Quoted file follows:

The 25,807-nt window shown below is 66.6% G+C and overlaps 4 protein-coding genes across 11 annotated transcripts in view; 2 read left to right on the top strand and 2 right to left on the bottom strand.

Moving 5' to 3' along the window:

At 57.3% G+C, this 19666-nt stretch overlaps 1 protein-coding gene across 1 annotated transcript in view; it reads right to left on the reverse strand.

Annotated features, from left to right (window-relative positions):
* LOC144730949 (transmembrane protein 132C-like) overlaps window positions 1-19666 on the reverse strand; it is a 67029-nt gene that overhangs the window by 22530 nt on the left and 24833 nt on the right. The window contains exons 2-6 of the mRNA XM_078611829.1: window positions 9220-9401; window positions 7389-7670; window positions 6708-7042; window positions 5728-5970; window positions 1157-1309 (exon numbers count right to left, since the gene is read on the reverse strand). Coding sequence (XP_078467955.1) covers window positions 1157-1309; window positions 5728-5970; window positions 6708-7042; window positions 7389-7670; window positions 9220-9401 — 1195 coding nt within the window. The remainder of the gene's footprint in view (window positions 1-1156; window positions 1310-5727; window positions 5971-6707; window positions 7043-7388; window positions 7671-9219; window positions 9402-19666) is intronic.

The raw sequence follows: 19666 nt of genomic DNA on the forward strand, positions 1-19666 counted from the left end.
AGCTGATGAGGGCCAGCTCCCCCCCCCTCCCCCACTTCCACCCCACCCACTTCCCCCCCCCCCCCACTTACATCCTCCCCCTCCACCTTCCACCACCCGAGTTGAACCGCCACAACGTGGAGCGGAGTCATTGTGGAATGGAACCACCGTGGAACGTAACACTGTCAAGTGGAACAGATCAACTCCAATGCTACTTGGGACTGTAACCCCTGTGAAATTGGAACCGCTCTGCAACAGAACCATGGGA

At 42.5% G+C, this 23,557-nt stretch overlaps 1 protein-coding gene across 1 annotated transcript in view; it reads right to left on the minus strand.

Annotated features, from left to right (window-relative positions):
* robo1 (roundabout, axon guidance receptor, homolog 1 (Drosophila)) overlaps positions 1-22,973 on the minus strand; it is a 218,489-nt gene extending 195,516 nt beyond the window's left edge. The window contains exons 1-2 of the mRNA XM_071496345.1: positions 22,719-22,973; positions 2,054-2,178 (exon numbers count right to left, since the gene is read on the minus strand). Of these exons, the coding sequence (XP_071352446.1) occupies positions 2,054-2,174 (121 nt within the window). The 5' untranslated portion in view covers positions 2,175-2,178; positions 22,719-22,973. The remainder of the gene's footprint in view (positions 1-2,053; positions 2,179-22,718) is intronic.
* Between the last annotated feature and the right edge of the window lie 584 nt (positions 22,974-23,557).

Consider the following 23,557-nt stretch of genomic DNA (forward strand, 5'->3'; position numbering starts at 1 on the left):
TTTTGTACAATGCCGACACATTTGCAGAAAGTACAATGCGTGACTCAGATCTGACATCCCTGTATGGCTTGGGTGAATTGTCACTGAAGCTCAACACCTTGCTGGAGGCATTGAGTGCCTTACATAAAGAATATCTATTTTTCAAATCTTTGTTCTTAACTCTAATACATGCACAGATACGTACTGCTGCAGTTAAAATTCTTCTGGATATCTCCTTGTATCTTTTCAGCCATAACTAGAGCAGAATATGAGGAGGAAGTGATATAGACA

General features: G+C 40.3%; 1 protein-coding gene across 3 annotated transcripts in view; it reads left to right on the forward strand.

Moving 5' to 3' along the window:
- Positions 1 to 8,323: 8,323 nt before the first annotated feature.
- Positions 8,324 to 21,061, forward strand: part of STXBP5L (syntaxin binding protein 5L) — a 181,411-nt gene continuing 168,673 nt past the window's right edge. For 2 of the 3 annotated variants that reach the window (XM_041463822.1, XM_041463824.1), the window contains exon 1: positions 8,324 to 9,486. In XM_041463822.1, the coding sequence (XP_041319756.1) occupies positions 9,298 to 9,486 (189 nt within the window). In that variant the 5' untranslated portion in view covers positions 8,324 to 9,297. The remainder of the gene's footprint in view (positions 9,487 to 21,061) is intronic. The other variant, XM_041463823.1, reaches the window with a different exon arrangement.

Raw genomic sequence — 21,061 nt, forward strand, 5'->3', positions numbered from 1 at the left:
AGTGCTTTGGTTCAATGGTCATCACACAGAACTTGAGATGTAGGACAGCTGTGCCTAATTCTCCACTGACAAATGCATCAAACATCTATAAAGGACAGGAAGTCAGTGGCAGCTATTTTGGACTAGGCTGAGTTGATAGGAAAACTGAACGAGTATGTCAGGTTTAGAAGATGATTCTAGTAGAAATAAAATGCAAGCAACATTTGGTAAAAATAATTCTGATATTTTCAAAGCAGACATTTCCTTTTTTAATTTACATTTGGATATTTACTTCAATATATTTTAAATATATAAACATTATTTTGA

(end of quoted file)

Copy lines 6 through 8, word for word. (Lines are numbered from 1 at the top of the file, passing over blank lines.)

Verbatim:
The raw sequence follows: 19666 nt of genomic DNA on the forward strand, positions 1-19666 counted from the left end.
AGCTGATGAGGGCCAGCTCCCCCCCCCTCCCCCACTTCCACCCCACCCACTTCCCCCCCCCCCCCACTTACATCCTCCCCCTCCACCTTCCACCACCCGAGTTGAACCGCCACAACGTGGAGCGGAGTCATTGTGGAATGGAACCACCGTGGAACGTAACACTGTCAAGTGGAACAGATCAACTCCAATGCTACTTGGGACTGTAACCCCTGTGAAATTGGAACCGCTCTGCAACAGAACCATGGGA

At 42.5% G+C, this 23,557-nt stretch overlaps 1 protein-coding gene across 1 annotated transcript in view; it reads right to left on the minus strand.